The holiday shopping season is, under normal circumstances, a big stressor on the wallet. But this year proposes to be even more difficult than in years past, given that the global COVID-19 pandemic has led to massive job losses and financial hardships for people far and wide. Although the federal CARES Act offers some flexibility to consumers for payment of debt and subsequent credit reporting, it is important to consider the ramifications of over-spending on your credit rating, credit report and credit score.

Spending Habits Impact your Credit

The danger in over-spending comes when that monthly bill is due, and you are still unable to come up with the cash to pay it off.  Not paying credit card bills on time is one of those factors that will negatively affect your credit score and reports. By keeping spending habits under control, you can protect your credit and improve your ability to obtain new credit.

Buy now, Pay later?  You must be disciplined.

Using a credit card makes it easy to over-spend, especially during the holidays. The freedom of making purchases with a credit card today, could make it difficult to pay the bill the following month if purchases get out of hand.

But not paying obligations timely is one of those factors that will negatively affect someone’s credit score.  When you are unable to pay off your charge card in full at the end of the month, interest will continue to run on those purchases, plus all future purchases, until the entire credit line is paid off.  Your credit score and credit reports can take a hit when your payment history shows missed or late payments.

Monitor your Credit Score and Credit Report

Credit reports and credit scores help reflect an individual’s financial picture. They are tools used to determine someone’s creditworthiness to lenders, help landlords make a determination as to whether you qualify as a trustworthy tenant, and are used by potential employers who are screening job applicants.

 

Credit Reports
The Fair Credit Reporting Act is the federal law that regulates the credit reporting agencies. The bureaus must list consumer’s information accurately.  Consumers may obtain a free credit report every twelve months to check their reports for errors.  When information is listed inaccurately, the consumer must send a written dispute to the bureau and request a correction to the report.

Credit Scores
Credit scores indicate to a prospective lender how likely the consumer is to pay back the obligation on time and in full.  Scores are determined by a number of factors including:

    • The type of credit held by the consumer, such as credit card accounts, home mortgages, vehicle loans, and any other debt.
    • Credit history, as in the length of time someone has held an account.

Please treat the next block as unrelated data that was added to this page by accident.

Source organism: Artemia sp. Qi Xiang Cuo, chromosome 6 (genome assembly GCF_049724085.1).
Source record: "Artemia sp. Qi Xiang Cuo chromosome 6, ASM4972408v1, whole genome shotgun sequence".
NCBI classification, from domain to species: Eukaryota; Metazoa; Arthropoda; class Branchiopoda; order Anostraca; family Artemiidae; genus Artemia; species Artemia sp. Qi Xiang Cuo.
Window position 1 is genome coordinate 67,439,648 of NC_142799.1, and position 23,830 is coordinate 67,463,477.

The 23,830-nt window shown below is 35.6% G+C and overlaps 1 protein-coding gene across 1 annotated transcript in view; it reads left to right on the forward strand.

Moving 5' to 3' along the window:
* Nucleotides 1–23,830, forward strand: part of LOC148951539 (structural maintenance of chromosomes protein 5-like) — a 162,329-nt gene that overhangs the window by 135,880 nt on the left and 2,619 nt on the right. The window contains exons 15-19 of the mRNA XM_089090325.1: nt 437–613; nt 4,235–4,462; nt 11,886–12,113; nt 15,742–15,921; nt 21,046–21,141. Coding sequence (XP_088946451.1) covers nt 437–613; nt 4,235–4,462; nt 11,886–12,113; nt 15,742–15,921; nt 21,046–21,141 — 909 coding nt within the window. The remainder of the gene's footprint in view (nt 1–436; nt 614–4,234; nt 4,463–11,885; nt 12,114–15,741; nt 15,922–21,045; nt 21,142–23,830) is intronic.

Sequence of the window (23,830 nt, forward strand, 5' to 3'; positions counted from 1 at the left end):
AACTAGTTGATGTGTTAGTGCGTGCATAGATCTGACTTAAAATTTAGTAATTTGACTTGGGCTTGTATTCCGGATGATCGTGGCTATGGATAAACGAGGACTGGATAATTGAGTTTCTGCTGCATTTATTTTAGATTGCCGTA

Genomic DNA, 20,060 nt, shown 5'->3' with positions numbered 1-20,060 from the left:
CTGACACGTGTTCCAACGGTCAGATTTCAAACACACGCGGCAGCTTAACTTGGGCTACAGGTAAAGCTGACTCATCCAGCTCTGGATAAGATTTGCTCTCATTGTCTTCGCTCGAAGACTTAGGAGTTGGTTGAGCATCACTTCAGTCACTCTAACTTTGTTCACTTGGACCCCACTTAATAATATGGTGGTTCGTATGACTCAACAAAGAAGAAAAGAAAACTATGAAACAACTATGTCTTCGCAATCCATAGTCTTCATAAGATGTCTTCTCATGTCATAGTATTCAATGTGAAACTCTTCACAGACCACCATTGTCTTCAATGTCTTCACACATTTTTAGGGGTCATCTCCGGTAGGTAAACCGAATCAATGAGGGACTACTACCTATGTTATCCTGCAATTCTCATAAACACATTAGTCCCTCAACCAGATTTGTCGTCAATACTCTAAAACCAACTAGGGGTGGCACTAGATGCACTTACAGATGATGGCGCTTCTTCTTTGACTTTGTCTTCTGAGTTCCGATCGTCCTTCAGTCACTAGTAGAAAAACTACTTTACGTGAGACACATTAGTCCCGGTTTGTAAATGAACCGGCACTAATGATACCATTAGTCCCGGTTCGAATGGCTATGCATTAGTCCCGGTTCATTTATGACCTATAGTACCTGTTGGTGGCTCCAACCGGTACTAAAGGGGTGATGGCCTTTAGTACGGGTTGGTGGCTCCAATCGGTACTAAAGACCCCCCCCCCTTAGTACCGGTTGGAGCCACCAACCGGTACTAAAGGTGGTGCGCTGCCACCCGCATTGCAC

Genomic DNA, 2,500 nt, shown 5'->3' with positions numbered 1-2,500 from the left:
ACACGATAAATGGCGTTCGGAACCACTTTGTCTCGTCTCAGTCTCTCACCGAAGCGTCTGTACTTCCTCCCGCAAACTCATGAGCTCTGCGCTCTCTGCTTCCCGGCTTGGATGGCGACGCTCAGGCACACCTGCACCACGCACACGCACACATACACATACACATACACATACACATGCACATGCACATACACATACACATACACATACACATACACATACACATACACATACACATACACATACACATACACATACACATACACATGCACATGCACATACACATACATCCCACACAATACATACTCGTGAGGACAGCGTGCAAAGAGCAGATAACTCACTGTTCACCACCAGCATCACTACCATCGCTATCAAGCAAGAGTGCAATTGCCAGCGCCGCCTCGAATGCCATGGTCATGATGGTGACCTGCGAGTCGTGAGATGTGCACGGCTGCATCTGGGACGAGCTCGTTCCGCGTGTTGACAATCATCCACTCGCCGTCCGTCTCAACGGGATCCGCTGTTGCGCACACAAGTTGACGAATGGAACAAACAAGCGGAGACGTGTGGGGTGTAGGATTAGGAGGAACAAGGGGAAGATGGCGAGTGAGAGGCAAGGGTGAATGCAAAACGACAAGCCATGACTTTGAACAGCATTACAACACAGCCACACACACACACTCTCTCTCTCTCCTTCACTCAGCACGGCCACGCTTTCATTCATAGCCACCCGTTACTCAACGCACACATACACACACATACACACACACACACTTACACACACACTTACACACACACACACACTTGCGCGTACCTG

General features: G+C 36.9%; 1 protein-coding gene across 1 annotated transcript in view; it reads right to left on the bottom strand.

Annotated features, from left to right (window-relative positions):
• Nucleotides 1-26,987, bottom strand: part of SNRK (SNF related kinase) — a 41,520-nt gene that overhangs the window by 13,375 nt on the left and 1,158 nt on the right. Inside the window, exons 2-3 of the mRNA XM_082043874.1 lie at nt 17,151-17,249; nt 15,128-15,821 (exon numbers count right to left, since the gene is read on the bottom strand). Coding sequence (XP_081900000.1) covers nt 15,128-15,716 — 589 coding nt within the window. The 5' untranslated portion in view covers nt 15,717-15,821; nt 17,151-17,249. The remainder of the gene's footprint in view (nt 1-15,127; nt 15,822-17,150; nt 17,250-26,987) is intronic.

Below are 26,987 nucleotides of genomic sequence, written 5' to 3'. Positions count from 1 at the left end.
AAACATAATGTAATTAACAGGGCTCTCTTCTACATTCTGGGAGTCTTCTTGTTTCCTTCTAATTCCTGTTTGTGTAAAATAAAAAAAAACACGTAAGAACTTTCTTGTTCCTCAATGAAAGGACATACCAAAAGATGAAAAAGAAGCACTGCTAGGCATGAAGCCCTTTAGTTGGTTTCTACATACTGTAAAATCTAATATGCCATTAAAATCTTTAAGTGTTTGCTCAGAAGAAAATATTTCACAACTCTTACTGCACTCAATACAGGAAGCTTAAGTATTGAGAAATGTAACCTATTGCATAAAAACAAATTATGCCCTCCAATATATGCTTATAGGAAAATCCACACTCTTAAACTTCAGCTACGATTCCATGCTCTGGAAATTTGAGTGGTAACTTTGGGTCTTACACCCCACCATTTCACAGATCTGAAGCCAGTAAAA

• The total amount of existing debt that someone has in his or her name.
    • Payment history, whether scheduled payments are made in full and on time.
    • Credit activity, or the frequency a person has applied for a credit account, as well as the number of credit inquiries.
    • The percentage of available credit used.

Seek Legal Advice

Flitter Milz is a nationally recognized consumer protection law firm that represents people with credit reporting accuracy and privacy issues, contact from abusive debt collectors and wrongful repossession. If you are someone who has suffered a hardship during the pandemic and feel as though your consumer rights have been violated by the credit bureaus, a lender or debt collector, Contact Us for a no-cost evaluation.

 

Credit reporting and the CARES Act

Cares Act on Mask

These are challenging times that we live in.  Many people are forced to live on less income due to job loss, a death in the family, and involuntary pay cuts. Understandably, some people have fallen behind on their monthly payments, and are concerned about the negative impact on their credit reports.

Continue reading Credit reporting and the CARES Act

Prioritizing Your Finances in an Economic Crisis

Consumers Law Prioritizing Your Finances in an Economic Crisis

Prioritizing your finances during an economic crisis is a crucial skill to master. Deciding what bills to pay, and what bills to set aside now becomes increasingly more important. This is something you will want to do as soon as possible, because the longer you wait, the more difficult it will be to get a firm grip on your finances.

Continue reading Prioritizing Your Finances in an Economic Crisis

Identity Theft During Economic Crises: Look for Credit Report Errors

Credit Score Consumers Law

You may think an identity theft hacker may not notice you. That’s not true. The ways identity thieves pick their targets are more about accessibility. They don’t care about your financial situation. Cybercriminals look for weak spots in personal financial security and privacy they can exploit for profit.  Too often, the way we find we’ve been financially hacked is when credit report errors are revealed. It’s never at a good time, either. Most often it occurs when we’re about to seek credit for a home mortgage, car or personal loan.

Continue reading Identity Theft During Economic Crises: Look for Credit Report Errors

How can a Credit Report Lawyer help me?

Mistake on Credit Report

Credit report errors happen more often than most of us would like to think. The Consumer Financial Protection Bureau has listed credit report errors as one of the top complaints filed.  Believe it or not, one out of every 20 of us have errors on one of our three major credit reports.

Continue reading How can a Credit Report Lawyer help me?

How Will Borrowing Money Affect My Credit?

Getting a Loan

Taking out a loan can help you build your credit.  But remember, to get that benefit, loans must be paid back in full and on time, and according to the terms of the loan agreement.  When these terms are not met, the lender can take steps to repossess collateral and collect any money that is owed.  As a result, the defaulted loan can be listed negatively on credit reports and lower your credit scores.

Let’s take a closer look at how this all works.

Continue reading How Will Borrowing Money Affect My Credit?